Radeon 9700 (4X AA/8X Perf Aniso)

GeForce FX 5800 Ultra (4X AA/8X Bal Aniso)

Radeon 9700 Pro (4X AA/8X Qual Aniso)

Radeon 9700 (4X AA/8X Qual Aniso)

GeForce FX 5800 (4X AA/8X Bal Ansio)

82.9

72.6

66.5

62.5

54.5

46.5

|
0
|
17
|
33
|
50
|
66
|
83
|
10

The standings remain the same as we crank up the resolution, with the top performing Radeon 9700 Pro configuration extending its lead to 24%.

Serious Sam 2 AA/Aniso Performance
Minimum FPS - 1280x960x32
Radeon 9700 Pro (4X AA/8X Perf Aniso)

Radeon 9700 (4X AA/8X Perf Aniso)

Radeon 9700 Pro (4X AA/8X Qual Aniso)

GeForce FX 5800 Ultra (4X AA/8X Bal Aniso)

Radeon 9700 (4X AA/8X Qual Aniso)

GeForce FX 5800 (4X AA/8X Bal Ansio)

59.7

54.3

46.2

44.6

40.4

36.4

|
0
|
12
|
24
|
36
|
48
|
60
|
72

When it comes to the minimum frame rates, the Radeon 9700 Pro holds on to its performance advantage with even the regular Radeon 9700 giving the GeForce FX a hard time.

Serious Sam 2 AA/Aniso Performance
1600x1200x32
Radeon 9700 Pro (4X AA/8X Perf Aniso)

Radeon 9700 (4X AA/8X Perf Aniso)

Radeon 9700 Pro (4X AA/8X Qual Aniso)

GeForce FX 5800 Ultra (4X AA/8X Bal Aniso)

Radeon 9700 (4X AA/8X Qual Aniso)

GeForce FX 5800 (4X AA/8X Bal Ansio)

57.5

49.9

44.2

41

38.3

34.9

|
0
|
12
|
23
|
35
|
46
|
58
|
69

At 1600x1200 it is very difficult to beat ATI's mature driver set and 256-bit memory bus, every extra bit of memory bandwidth counts and it doesn't seem as if NVIDIA's always-on color compression is doing them much of a service in outperforming ATI here.

Serious Sam 2 AA/Aniso Performance
Minimum FPS - 1600x1200x32
Radeon 9700 Pro (4X AA/8X Perf Aniso)

Radeon 9700 (4X AA/8X Perf Aniso)

Radeon 9700 Pro (4X AA/8X Qual Aniso)

GeForce FX 5800 Ultra (4X AA/8X Bal Aniso)

Radeon 9700 (4X AA/8X Qual Aniso)

GeForce FX 5800 (4X AA/8X Bal Ansio)

44.6

39

32.5

31.4

28.1

27.1

|
0
|
9
|
18
|
27
|
36
|
45
|
54



AA+AF Performance - Q3A, Jedi Knight 2 & Comanche 4

For this next set of benchmarks we took three games that weren't GPU bound to begin with, and cranked up the resolution and AA/AF settings until we could see some differences between the ATI and NVIDIA offerings. We'll start out with a classic benchmark, Quake III Arena:

Quake 3 Arena 'four' AA/Aniso Performance
1600x1200x32
Radeon 9700 Pro (4X AA/8X Perf Aniso)

Radeon 9700 Pro (4X AA/8X Qual Aniso)

GeForce FX 5800 Ultra (4X AA/8X Bal Aniso)

Radeon 9700 (4X AA/8X Perf Aniso)

Radeon 9700 (4X AA/8X Qual Aniso)

GeForce FX 5800 (4X AA/8X Bal Ansio)

114.3

104.8

102.2

98.4

90.2

83.3

|
0
|
23
|
46
|
69
|
91
|
114
|
137

If we weren't running at 1600x1200 with 4X AA and 8X Aniso enabled we'd be seeing frame rates well above 300fps, which is pretty ridiculous. Even in this benchmark we see that the Radeon 9700 Pro outperforms the GeForce FX 5800 Ultra by 11% at most.

Jedi Knight 2 AA/Aniso Performance
1600x1200x32
Radeon 9700 Pro (4X AA/8X Perf Aniso)

Radeon 9700 Pro (4X AA/8X Qual Aniso)

GeForce FX 5800 Ultra (4X AA/8X Bal Aniso)

Radeon 9700 (4X AA/8X Perf Aniso)

Radeon 9700 (4X AA/8X Qual Aniso)

GeForce FX 5800 (4X AA/8X Bal Ansio)

113.9

111.6

99.9

99.7

95.7

82

|
0
|
23
|
46
|
68
|
91
|
114
|
137

Jedi Knight 2 is another Quake III Arena engine based game and it happens to be mostly CPU bound, but after turning up the resolution and enabling AA/Aniso we were able to put together a good benchmark with some great image quality. The performance is very similar to what we saw under Quake III Arena, the GeForce FX 5800 Ultra still has some maturing to do before it can outperform the Radeon 9700 Pro. Let's hope, for NVIDIA's sake, that all it needs are some better drivers.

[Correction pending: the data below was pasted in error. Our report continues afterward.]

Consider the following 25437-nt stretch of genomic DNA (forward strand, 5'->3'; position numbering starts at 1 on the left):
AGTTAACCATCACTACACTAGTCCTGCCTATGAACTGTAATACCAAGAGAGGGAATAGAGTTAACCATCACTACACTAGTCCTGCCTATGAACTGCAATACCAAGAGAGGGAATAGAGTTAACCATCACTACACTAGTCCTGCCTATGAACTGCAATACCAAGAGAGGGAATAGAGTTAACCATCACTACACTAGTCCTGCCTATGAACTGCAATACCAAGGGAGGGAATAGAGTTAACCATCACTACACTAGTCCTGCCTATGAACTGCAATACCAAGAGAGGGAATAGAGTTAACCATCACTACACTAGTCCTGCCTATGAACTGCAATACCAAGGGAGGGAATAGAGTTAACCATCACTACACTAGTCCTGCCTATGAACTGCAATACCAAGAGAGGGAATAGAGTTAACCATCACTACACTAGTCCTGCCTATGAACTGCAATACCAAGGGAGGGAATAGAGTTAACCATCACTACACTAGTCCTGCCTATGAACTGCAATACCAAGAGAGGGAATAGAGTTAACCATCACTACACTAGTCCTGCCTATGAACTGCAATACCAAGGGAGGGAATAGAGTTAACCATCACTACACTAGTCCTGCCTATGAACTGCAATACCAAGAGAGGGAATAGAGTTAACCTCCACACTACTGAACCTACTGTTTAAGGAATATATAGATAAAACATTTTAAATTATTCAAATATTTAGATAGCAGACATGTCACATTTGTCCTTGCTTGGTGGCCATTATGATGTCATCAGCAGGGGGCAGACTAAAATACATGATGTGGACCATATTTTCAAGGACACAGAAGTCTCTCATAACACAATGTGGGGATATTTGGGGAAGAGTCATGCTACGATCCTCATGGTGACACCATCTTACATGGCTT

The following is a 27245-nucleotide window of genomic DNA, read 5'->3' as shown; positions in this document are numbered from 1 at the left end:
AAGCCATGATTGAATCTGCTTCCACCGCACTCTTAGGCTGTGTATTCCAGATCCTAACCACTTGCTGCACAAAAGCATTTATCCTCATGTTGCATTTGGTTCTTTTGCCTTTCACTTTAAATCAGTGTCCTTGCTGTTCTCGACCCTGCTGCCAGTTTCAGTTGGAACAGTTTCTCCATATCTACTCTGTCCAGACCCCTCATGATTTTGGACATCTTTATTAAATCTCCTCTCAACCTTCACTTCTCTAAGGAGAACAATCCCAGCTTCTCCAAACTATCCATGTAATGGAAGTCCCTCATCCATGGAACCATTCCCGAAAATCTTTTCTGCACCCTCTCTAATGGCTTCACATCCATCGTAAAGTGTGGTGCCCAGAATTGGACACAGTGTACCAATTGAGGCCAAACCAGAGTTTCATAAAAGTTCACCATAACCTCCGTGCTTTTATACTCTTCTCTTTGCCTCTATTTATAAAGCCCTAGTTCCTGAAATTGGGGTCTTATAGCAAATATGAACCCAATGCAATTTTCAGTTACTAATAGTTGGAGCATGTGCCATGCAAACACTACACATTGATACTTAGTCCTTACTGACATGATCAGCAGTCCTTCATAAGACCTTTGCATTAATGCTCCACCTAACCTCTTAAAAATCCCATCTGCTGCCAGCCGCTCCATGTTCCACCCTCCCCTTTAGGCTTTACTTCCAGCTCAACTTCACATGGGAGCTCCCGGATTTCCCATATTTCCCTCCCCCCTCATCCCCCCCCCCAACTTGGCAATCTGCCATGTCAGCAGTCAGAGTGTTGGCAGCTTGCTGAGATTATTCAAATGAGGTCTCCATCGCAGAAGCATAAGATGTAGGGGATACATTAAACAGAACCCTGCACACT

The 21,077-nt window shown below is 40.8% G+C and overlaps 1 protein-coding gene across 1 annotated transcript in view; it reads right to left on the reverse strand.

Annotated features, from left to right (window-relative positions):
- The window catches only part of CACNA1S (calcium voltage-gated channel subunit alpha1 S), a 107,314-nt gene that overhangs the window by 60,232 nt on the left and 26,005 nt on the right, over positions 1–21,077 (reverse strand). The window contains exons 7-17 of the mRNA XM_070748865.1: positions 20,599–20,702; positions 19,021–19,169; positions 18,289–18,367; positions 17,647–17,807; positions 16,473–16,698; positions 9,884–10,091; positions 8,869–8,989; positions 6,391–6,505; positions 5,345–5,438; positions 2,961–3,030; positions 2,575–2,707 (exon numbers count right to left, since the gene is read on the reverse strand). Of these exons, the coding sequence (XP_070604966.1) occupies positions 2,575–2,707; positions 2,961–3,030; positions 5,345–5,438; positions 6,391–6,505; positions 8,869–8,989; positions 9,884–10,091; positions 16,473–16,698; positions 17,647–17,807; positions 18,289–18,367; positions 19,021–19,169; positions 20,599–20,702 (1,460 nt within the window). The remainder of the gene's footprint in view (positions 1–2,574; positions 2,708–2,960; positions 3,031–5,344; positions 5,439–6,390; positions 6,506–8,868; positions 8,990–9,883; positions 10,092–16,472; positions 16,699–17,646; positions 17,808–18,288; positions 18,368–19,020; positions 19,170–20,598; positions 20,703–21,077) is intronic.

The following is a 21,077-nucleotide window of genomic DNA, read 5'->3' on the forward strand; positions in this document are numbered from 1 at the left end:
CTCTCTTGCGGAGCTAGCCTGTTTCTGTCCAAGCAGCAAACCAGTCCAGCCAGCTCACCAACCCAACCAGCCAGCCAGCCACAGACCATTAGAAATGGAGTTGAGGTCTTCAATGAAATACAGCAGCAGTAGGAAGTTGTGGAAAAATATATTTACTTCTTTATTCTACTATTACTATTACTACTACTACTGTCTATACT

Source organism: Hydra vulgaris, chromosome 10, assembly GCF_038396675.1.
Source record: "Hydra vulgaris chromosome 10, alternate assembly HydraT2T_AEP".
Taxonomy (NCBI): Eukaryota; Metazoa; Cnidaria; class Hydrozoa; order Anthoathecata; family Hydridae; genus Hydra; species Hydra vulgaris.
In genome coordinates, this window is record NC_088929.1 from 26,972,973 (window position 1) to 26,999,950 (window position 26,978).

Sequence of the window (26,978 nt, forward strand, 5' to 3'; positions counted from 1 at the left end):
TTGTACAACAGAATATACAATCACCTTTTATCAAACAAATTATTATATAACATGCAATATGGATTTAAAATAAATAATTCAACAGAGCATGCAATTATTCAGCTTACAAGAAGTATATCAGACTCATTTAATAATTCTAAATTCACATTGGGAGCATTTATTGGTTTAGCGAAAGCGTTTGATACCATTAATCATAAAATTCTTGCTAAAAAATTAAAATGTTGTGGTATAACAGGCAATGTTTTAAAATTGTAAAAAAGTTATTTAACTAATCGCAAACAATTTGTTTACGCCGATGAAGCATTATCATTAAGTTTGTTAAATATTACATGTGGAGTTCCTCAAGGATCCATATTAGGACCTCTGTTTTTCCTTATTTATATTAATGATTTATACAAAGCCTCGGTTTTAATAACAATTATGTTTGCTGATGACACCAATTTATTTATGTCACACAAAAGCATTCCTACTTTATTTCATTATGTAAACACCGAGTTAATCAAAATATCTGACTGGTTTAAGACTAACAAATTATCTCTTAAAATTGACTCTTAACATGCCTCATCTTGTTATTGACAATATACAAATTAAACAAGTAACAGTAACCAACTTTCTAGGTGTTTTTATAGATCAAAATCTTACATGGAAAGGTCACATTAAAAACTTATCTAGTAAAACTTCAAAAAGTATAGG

Comanche 4 Demo AA/Aniso Performance
1024x768x32
Radeon 9700 Pro (4X AA/8X Perf Aniso)

GeForce FX 5800 Ultra (4X AA/8X Bal Aniso)

Radeon 9700 (4X AA/8X Perf Aniso)

GeForce FX 5800 (4X AA/8X Bal Ansio)

Radeon 9700 Pro (4X AA/8X Qual Aniso)

Radeon 9700 (4X AA/8X Qual Aniso)

50.1

49.7

45

44

40.8

35.7

|
0
|
10
|
20
|
30
|
40
|
50
|
60

Finally, we end our real-world gaming tests with Comanche 4 - a very CPU bound flight simulator. The performance delta between the Radeon 9700 Pro and the GeForce FX is virtually nonexistent here, one of the very few cases we've seen.



AA+AF Performance - Codecreatures CodeBench

Codecult's Codecreatures engine has been turned into a fairly interesting DirectX 8.1 benchmark. Without widespread use of the engine this test ends up being no better than a synthetic benchmark, but it's interesting to see the results to help get an idea for how these cards perform under intense DirectX 8.1 applications.

Codecult Codecreatures AA/Aniso Performance
1024x768x32
GeForce FX 5800 Ultra (4X AA/8X Bal Aniso)

GeForce FX 5800 (4X AA/8X Bal Ansio)

Radeon 9700 Pro (4X AA/8X Perf Aniso)

Radeon 9700 (4X AA/8X Perf Aniso)

Radeon 9700 Pro (4X AA/8X Qual Aniso)

Radeon 9700 (4X AA/8X Qual Aniso)

30.8

26.4

24.4

21

20.2

17.4

|
0
|
6
|
12
|
18
|
25
|
31
|
37

What's interesting here is that the Codecreatures benchmark is the first situation where the GeForce FX 5800 Ultra actually exhibits a clear performance lead, in this case a 26% performance advantage over the Radeon 9700 Pro. Could this be a hint of the GeForce FX's potential? Unfortunately it's entirely too early to say for sure, it could just be that this benchmark is stressing the higher performing pixel shader engines of the GeForce FX.

Codecult Codecreatures AA/Aniso Performance
1280x1024x32